You can’t fix stupid, as the saying goes. What about willful ignorance? Maybe a slap alongside the head from abuela’s chancla might work.
Once again hard knowledge from someone who knows.
Look here! If you don’t care about your own life, have some consideration for the first responders. Much easier for them to extract your intact carcass from the wreck than picking up your scattered body parts or spilled intestines, don’t you agree?
The combination of seat belts and air bags are effective for lower speed collisions. If you don't make the turn and it's 1,000 feet down, you have time to say a quick prayer.
There's an old saying, "speed kills". You can morph that into going fast or the drug, or going fast while under the influence. I've seen some nasty ones. In once case a Marine out of Pendleton took out a main power pole (16" diameter and shattered it to a point 15 feet up and then took out thirty running feet of cinderblock wall. I remember walking up to his car and looking in through the sunroof, which was open, and noting as I looked down into his empty cranial cavity -- that his brain was missing. It hit a sliding glass door two houses down from the point of impact. Don't expect me to explain the physics.
I could tell from the rear light frames that he'd been driving a Nissan 280Z. I'm guessing he lost control at about 120 mph. He was wearing a seatbelt, but it didn't do him much good. However for most accidents, they will save your life.
Col Packard did say not all accidents are survivable even wearing a seat belt.
Morbid jokes come to mind about "Jarheads".
It's so ingrained in me that I buckle up even if I'm only moving the car a few feet.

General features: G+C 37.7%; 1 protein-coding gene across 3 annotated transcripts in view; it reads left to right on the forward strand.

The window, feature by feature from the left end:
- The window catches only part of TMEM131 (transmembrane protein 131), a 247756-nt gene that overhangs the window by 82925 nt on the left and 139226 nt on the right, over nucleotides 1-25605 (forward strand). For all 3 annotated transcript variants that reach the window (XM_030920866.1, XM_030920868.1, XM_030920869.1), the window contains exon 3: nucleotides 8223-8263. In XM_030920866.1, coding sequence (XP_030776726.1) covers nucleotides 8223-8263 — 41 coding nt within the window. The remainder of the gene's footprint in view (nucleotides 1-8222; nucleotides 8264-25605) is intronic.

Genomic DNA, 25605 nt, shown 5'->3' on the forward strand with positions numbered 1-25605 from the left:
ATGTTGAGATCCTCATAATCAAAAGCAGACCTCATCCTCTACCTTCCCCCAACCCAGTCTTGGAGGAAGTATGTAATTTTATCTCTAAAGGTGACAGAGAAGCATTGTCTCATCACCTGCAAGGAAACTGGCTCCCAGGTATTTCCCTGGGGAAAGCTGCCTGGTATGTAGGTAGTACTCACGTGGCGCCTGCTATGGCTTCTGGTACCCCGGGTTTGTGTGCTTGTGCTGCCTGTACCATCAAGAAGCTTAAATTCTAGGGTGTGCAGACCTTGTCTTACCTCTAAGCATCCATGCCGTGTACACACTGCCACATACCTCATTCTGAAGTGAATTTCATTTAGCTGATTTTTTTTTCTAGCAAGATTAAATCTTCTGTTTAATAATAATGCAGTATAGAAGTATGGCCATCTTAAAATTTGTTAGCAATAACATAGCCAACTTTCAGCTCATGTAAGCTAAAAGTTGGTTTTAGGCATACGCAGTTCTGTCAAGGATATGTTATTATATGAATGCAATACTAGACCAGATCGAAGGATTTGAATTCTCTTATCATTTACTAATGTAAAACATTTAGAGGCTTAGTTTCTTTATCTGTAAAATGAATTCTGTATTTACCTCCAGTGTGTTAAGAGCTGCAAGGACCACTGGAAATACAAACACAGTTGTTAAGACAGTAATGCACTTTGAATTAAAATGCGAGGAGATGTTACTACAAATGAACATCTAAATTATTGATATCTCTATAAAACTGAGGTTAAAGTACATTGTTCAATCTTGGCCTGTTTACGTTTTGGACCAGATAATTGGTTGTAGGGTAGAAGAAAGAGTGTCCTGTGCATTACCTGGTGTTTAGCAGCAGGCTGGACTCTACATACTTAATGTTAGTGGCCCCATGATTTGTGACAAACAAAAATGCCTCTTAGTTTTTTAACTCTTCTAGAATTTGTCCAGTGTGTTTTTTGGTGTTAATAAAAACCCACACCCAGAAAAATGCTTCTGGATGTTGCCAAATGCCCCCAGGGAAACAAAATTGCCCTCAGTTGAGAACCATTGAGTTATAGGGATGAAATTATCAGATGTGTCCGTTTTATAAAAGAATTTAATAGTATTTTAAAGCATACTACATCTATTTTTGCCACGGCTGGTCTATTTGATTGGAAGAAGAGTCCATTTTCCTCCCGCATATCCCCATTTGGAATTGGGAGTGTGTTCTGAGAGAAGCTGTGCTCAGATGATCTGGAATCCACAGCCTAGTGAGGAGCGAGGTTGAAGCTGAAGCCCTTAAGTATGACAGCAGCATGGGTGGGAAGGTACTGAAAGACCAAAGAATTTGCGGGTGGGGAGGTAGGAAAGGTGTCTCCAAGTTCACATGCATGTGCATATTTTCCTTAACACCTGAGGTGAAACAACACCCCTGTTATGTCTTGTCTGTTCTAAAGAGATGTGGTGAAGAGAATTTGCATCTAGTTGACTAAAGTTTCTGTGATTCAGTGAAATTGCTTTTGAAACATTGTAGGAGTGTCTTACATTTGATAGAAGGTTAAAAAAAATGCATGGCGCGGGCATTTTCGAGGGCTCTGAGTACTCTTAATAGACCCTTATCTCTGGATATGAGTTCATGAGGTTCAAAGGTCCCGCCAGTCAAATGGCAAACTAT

Yep, seen some pretty bad ones, too.
I'm not 100% - tunnel vision focused on some task that involves transportation. Then, in a block or two I realize I'm not belted.
A friend driving a Volkswagon Van dropped her phone as she went around a sweeping curve.
Reaching down to get it she left her lane, bumped the curb on the outside of the curve, and found herself sitting in the passenger seat of a car still going 35mph, demolishing a Van she loved.
From that point on she buckled up.
Staying in the driver's seat so you can at least partially control the outcome is a good thing.
I've seen some pretty bad ones, too. One that I remember vividly was a dude sitting behind the wheel in someone's front yard, the front end buried in an oak tree, his face cut up badly and his right eye resting on his chin. But he was buckled up. I often wondered if he lived. He was moaning when the paramedics arrived. I drove like an old lady the rest of the night.
Learning you are mortal can be a life changing experience.
I strive to forget the blood and gore I've seen.
Odd fact, if you're retired military or active duty and get in a wreck NOT wearing your seatbelt, Tricare will NOT cover you. And I have my share of nightmares from 10 years of VFD, and non seatbelt wearers...
More than one insurance company has that policy.
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